Freedom of the press has proven, time and time again, to be an unpredictable and tumultuous factor in south, east and central Europe. Journalists are obstructed in their daily work. Political, economic and social changes in this part of Europe have helped some countries to reach a high level of stability and democratic practice. Other countries have had a more difficult time with transitioning into a tolerant and corruption-free society. Yet, regardless of their differing levels of freedom and democracy, all countries in the region are dealing with almost exactly the same challenges and needs in the sphere of media freedom.
Violations of press freedom reported by the Vienna-based South East Europe Media Organisation (SEEMO) reached 149 in 2017 in the 32 countries of south, east and central Europe). However, the real number of attacks and threats against media and journalists is far higher, with 611 cases registered by SEEMO in 2017 (SEEMO did not always react with a public statement). And these 611 violations against journalists still do not represent the final number. These cases do not include inadequate media laws, pressure by media owners on editors and journalists, blackmail by advertisers, as well as court cases against journalists that began before 2017 and have not yet been resolved.
In countries such as Turkey or Belarus, there has been clear state pressure on media freedom for years. In countries like Poland or Hungary, this pressure came with right-wing parties in power, such as PiS in Poland or Fidesz in Hungary.
In some countries, political pressure comes from local politicians. There is clear additional pressure from business groups and lobbies, some of them closely linked to criminal groups, as well as from representatives of religious groups.
The EU accession process was an opportunity to encourage EU candidate countries to issue media legislation reforms and to improve the security of journalists. However, once a country becomes an EU member, there are no more real instruments to influence EU member states to respect press freedom. As a result, we have many negative trends, including the fact that the EU was not in a capacity to react in any meaningful way to violations against media freedom and human rights in Poland or Hungary, or against strong soft censorship in Croatia, Bulgaria or Romania. A special problem in many EU countries is the constant state and political pressure on public RTV broadcasting systems.
In most countries in the SEEMO region, we still have many media outlets with non-transparent ownership leading back to ties with politicians, businessmen and tycoons. Legislative instruments have become a censoring tool, used to prosecute media workers and outlets. Journalists are intimidated, attacked, threatened and cornered into resigning from or losing their jobs.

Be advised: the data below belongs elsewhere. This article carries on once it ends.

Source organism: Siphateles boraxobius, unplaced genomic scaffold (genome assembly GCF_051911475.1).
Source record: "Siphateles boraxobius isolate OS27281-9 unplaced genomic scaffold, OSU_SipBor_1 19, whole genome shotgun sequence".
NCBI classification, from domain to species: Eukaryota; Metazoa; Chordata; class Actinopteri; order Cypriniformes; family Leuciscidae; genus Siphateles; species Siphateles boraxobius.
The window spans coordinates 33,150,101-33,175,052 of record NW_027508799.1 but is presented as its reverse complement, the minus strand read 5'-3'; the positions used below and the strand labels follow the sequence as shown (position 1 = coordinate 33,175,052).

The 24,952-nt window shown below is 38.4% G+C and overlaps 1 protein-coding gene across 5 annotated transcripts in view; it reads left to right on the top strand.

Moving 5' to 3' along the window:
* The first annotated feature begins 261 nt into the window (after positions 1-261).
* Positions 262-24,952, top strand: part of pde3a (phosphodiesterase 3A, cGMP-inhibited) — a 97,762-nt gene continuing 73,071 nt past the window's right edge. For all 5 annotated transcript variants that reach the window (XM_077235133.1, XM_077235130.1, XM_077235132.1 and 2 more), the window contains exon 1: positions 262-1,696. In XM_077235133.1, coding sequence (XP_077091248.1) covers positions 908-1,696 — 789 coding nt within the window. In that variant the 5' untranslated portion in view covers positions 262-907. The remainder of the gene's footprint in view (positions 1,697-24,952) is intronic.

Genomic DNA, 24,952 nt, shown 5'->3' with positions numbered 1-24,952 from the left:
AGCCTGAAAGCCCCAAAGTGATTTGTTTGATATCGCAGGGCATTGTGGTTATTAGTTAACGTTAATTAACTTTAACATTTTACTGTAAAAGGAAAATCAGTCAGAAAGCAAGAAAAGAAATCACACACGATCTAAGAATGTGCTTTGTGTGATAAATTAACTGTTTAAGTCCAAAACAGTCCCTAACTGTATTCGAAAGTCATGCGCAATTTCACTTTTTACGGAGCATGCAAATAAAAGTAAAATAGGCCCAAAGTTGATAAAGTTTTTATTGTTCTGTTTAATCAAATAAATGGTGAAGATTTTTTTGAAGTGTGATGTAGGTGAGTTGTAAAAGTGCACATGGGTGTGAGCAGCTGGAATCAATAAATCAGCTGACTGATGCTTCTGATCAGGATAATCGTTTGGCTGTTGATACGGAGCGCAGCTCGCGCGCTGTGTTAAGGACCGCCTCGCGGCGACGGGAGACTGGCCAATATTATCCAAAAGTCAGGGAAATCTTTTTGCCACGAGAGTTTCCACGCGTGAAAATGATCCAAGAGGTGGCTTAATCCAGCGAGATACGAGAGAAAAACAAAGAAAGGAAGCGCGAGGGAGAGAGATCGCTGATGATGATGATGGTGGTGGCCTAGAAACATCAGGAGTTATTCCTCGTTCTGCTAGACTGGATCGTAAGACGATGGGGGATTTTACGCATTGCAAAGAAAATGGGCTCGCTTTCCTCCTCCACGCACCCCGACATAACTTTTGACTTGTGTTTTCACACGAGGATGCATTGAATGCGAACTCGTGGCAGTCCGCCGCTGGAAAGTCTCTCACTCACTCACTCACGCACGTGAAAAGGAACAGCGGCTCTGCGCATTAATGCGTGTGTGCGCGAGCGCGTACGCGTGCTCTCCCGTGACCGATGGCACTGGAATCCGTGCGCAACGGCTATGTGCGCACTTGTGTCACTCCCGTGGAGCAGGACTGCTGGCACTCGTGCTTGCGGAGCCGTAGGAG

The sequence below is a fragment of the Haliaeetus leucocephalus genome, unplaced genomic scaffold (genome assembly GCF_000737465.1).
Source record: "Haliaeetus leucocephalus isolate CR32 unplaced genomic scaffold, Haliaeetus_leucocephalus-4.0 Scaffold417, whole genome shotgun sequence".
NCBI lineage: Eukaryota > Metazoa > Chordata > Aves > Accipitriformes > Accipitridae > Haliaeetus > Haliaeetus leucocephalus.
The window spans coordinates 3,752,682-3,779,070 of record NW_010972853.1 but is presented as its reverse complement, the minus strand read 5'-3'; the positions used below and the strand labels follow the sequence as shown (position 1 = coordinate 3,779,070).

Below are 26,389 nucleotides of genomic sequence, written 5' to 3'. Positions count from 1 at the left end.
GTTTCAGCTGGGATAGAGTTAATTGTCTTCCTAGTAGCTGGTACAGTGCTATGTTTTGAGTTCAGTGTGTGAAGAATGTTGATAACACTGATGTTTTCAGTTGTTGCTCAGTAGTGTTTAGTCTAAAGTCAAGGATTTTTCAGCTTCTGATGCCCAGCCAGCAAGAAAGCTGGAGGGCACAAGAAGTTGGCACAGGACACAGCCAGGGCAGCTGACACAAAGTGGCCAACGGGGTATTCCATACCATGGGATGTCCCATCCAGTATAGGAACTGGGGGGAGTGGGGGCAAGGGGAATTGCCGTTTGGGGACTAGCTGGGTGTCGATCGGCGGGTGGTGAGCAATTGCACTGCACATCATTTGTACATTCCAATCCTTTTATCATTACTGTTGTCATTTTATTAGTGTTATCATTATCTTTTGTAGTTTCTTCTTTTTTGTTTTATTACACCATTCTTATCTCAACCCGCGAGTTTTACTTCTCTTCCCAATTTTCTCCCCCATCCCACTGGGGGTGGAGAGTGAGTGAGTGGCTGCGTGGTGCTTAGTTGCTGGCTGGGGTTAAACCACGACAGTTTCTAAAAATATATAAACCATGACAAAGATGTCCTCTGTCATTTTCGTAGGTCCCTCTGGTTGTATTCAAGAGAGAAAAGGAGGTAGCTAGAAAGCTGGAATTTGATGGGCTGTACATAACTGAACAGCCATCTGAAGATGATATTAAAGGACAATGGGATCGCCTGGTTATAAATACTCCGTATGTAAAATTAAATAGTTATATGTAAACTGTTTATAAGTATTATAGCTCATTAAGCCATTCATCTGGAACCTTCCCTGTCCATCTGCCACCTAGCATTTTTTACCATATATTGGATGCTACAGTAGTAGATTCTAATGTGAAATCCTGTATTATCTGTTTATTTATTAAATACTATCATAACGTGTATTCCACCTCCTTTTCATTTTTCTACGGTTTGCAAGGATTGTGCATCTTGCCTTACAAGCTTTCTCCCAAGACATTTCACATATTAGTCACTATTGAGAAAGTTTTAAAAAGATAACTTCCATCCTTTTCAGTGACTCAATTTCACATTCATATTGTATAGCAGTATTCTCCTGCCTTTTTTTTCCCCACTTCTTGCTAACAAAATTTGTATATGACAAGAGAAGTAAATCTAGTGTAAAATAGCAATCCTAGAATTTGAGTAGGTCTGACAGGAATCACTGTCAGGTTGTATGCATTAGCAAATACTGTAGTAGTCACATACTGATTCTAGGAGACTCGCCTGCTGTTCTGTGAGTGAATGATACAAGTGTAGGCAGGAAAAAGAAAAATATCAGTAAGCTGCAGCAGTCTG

Most countries have a sharp divide between “pro-government” and “opposition” media outlets. In most cases, opponents of the ruling party find it hard to survive and are more present in online / new media than in old media. In some countries, critical journalists lose their jobs after political changes or are removed under state pressure to a new job with less public influence.
An especially big problem is the lack of contracts and miserable salaries that persist in some countries. Self-censorship is a reality in all countries. An additional form of censorship is soft-censorship.
A journalist also has a goal to protect citizens’ rights. It is another reason why there is a clear responsibility for the state to protect journalists from physical threats or assaults due to their work. But it is also a reason why it is not always happening.
The Role of Regulators
The regulatory authorities in the broadcasting sector are pivotal to ensuring fair business practices and protect media and content pluralism, but also to silence hate speech and support a reduction in the amount of intolerant and offensive speech in the media.
A special problem is intolerance, offensive language and hate speech in online media over readers’ comments. Very often these are not controlled – there are no editors / staff members stopping it.
Finally, we have the phenomena of hate silence. Instead of attacking in the form of hate speech, hate silence means ignoring the work of journalists, ignoring media reports and ignoring investigations made by journalists. With hate silence, strong politicians do not care about stories published by journalists. This occurred after the Panama or Paradise Papers – in reality, most people in power in the SEEMO region continued to work as usual, as if nothing was reported about them, independent of the details that were published in the documents about them.
The views expressed in this opinion editorial are the author’s own and do not necessarily reflect Emerging Europe’s editorial policy.